How do they differ?
Politics, competition, influence and power fuel the current sectarian tensions between Shia and Sunni Muslims, the two largest branches of Islam. The root of the hostility is a political question in itself: who is the legitimate successor to the Prophet Muhammed?
Both Sunnis and Shiites share common religious beliefs: the five pillars of Islam, the Quran, and Prophet Muhammed being the last messenger of God. The differences lie mostly in the Shia and Sunni interpretation of the hadiths and sharia law on how Muslims should define and govern themselves. But for the most part, the religious differences are superficial. The conflict and violence are more about political power, where geopolitics intertwines with theology.
The divide started right after the death of Prophet Muhammad in 632. The dispute arose over who should lead the new faith.
Some believed that consensus must choose the new leader; others believed only the Prophet’s descendants should become the caliph. The leadership passed to Abu Bakr, a trusted companion of the Prophet. Some thought it should have been assigned to Ali who was the prophet’s cousin and son-in-law. Eventually, Ali became the Caliph after the assassination of Abu Bakr’s successors, Umar and Othman.
Ali was also assassinated in a mosque in Kufa (in today’s Iraq). His sons Hasan and then Hussein claimed the title. Hussein and many of his followers were massacred in Karbala, Iraq in 680. Hussein’s martyrdom turned into a core tenet to Ali followers. These followers became known as Shiites, a contraction of the phrase Shiat Ali, or Followers of Ali.
The Sunnis regard Ali and the three caliphs before him as actually guided and adherents to the Sunnah or the prophet’s tradition.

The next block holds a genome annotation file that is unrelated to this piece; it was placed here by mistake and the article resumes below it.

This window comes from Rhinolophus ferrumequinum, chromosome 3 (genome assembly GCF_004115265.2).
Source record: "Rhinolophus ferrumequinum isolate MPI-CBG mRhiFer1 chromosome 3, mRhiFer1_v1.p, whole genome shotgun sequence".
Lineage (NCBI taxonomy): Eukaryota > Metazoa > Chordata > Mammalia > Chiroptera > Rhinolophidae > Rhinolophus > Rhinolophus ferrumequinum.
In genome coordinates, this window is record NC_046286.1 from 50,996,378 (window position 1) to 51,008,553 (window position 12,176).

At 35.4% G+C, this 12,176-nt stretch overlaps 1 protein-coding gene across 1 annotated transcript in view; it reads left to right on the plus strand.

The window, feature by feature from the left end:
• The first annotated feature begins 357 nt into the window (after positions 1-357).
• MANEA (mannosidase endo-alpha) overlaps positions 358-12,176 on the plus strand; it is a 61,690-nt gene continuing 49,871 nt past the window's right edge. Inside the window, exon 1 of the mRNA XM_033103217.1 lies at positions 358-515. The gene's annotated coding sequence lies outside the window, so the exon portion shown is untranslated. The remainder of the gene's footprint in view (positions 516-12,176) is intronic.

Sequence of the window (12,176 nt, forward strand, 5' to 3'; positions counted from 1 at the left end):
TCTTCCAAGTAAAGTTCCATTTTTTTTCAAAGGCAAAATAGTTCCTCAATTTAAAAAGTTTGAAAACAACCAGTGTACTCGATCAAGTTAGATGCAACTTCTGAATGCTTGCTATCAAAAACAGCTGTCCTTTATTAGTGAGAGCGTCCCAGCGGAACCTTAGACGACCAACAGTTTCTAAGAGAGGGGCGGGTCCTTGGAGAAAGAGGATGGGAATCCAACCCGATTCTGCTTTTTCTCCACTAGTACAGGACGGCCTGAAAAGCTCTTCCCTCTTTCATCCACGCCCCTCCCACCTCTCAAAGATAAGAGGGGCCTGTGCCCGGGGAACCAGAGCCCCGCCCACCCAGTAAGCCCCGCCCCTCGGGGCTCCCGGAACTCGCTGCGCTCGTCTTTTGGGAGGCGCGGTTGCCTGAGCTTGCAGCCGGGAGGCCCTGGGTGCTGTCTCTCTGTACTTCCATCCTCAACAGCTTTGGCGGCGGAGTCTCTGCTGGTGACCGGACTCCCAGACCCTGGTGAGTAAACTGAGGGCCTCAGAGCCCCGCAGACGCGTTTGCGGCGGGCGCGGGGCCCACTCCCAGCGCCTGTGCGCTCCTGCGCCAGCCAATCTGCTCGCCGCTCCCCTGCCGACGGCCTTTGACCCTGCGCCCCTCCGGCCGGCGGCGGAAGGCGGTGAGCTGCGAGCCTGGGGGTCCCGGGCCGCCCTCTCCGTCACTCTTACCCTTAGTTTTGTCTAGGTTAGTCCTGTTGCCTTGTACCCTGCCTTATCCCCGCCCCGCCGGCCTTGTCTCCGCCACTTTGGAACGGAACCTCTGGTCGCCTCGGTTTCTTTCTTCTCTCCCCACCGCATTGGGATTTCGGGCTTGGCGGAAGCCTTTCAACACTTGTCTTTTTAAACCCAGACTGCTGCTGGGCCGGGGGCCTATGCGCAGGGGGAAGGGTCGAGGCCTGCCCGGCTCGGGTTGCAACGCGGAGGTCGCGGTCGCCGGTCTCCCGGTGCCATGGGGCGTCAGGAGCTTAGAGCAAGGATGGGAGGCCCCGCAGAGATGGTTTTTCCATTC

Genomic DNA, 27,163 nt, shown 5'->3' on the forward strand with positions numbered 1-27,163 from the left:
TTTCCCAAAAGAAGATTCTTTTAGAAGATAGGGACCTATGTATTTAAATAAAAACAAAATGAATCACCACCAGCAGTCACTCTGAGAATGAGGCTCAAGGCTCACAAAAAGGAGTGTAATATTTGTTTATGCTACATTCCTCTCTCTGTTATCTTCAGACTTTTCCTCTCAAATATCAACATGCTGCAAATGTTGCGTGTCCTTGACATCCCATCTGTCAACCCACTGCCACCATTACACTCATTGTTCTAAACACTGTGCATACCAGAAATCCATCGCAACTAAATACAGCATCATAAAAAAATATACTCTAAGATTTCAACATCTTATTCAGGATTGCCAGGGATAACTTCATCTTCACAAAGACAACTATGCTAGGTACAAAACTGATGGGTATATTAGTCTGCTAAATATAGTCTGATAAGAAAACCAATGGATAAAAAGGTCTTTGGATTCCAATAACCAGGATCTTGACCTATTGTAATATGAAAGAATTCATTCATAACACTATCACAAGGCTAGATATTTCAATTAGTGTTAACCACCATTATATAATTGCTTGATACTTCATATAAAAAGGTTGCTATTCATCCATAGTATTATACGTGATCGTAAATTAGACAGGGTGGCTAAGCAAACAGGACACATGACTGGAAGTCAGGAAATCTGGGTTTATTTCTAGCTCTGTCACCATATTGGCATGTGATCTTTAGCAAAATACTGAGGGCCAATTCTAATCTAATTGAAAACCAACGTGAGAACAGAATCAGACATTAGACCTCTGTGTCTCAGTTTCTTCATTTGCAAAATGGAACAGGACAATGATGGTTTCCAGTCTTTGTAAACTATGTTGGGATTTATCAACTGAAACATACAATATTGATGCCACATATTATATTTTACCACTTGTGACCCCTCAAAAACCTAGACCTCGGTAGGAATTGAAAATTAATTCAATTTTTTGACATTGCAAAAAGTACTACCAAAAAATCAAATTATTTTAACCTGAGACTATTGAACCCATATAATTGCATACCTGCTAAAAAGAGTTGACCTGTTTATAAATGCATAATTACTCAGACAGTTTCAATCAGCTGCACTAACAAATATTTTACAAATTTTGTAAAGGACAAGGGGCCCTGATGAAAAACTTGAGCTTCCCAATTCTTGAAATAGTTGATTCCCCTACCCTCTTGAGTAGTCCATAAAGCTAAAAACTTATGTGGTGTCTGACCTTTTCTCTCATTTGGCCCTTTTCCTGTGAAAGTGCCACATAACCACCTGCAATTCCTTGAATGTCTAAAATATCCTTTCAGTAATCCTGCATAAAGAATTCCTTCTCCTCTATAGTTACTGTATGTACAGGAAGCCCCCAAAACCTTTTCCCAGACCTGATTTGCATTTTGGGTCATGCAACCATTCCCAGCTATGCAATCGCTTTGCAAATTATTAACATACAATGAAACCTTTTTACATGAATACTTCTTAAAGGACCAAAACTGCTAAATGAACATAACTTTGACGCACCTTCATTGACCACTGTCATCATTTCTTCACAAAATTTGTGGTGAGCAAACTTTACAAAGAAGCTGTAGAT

How do they differ in their beliefs?
The Sunni and Shiites are in agreement on many aspects of Islam. However, both branches encompass a broad spectrum of ideas and philosophies. Both include followers from secular to fundamentalists. Shiites consider Ali and his descendants as Imams, successors of the prophet. Most Shiites believe in a line of 12 Imams, the last of whom is thought to have vanished in the ninth century in Iraq. The Twelver Shiites expect his return as the Mahdi or Messiah.
Which sect is larger?
There were 1.6 billion Muslims in the world as of 2010 – roughly 23% of the global population – according to a Pew Research Center estimate. But while Islam is currently the world’s second-largest religion (after Christianity), it is the fastest growing major religion. Indeed, if current demographic trends continue, the number of Muslims is expected to exceed the number of Christians by the end of this century.(PEW Research)
Of the total Muslim population, 10-13% are Shia Muslims, and 87-90% are Sunni Muslims. Most Shias (between 68% and 80%) live in just four countries: Iran, Pakistan, India, and Iraq.
Although many countries in the Middle East-North Africa region, where the religion originated in the seventh century, are heavily Muslim, the region is home to only about 20% of the world’s Muslims. A majority of the Muslims globally (62%) live in the Asia-Pacific region, including large populations in Indonesia, India, Pakistan, Bangladesh, Iran and Turkey.
Indonesia is currently the country with the world’s single largest Muslim population, but Pew Research Center projects that India will have that distinction by the year 2050 (while remaining a majority Hindu country), with more than 300 million Muslims.
The Muslim population in Europe also is growing; PEW Research projects 10% of all Europeans will be Muslims by 2050.